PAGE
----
Taxable wages and payments
Taxable wages are any payment provided to an employee in return for services provided to an employer. The meaning of wages for ACT payroll tax purposes includes the following:
- remuneration, wage, salary, commission, bonus, allowance or other benefit;
- a superannuation benefit;
- a payment made under an employment or a service contract;
- director's fees;
- payments to employees (before or after retirement or termination) which relate to the term of their employment. These include payments for accrued annual and long service leave, sick leave (where cash is paid in lieu of unclaimed sick leave) and any other bonus or loading;
- eligible termination payment that would be included in assessable income;
- the value of any payments made in kind;
- payments not made directly by an employer to an employee for work performed by the employee (ie. payments made to a third party);
- benefits paid or granted by employers to employees (benefits include a fringe benefit within the meaning of the Fringe Benefits Tax Assessment Act 1986);
- any employer contributions to employee share schemes (including the grant of shares or options) and any similar contributions to a director or member of the governing body of a company, including eligible termination payments. See circular PTA073 - publication pending.
Payments made to contractors that provide labour or services primarily to one person (and not to the public generally) are to be treated as taxable wages.
Contracts that are subject to payroll tax (service contracts) are those contracts where a person or company:
- supplies services to someone else in relation to the performance of work; or
- is supplied with the services of someone else in relation to the performance of work; or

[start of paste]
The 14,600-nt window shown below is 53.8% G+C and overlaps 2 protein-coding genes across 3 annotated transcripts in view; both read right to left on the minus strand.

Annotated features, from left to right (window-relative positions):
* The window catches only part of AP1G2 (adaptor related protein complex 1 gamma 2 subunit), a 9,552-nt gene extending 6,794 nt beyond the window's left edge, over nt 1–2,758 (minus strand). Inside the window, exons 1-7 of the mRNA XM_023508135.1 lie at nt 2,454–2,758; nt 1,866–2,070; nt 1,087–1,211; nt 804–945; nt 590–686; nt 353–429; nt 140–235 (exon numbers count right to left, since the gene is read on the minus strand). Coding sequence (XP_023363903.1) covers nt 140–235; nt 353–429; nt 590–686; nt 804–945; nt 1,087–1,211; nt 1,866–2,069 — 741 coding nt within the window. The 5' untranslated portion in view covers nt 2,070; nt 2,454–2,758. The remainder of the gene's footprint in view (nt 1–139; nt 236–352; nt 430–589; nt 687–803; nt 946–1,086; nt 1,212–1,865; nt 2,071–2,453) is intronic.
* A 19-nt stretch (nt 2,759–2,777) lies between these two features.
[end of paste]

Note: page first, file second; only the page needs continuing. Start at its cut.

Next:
- gives out goods to individuals for work to be performed by them in relation to the goods and for resupply of the goods to the designated person, or, if the designated person is a member of a group, to another member of the group.
Payments made under a service contract will be subject to payroll tax whether or not the person supplying the services or labour does so as an individual or through a company, trust or partnership.
The service contract provisions are complex and employers who are unsure of their liability should refer to the following revenue circulars:
- circular PTA006 [RTF, 163Kb], [PDF, 136Kb]
- circular PTA018 [RTF, 192Kb], [PDF, 135Kb]
- circular PTA019 [RTF, 156Kb], [PDF, 134Kb]
- circular PTA021 [RTF, 202Kb], [PDF, 148Kb]
- circular PTA022 [RTF, 159Kb], [PDF, 133Kb]
Any GST included in service contract payments is not subject to payroll tax.
Employment agents are liable to payroll tax on the wages paid to persons hired out by them irrespective of who pays the wages.
ACT Payroll Tax legislation allows employment agents to exclude from payroll tax any payments made to persons supplying the services where it can be established that the contractor is truly independent. Employment agents who require further information on this matter should contact us or refer to circular PTA074 [RTF, 187Kb], [PDF, 143Kb].
Any GST included in the employment contract is not subject to payroll tax.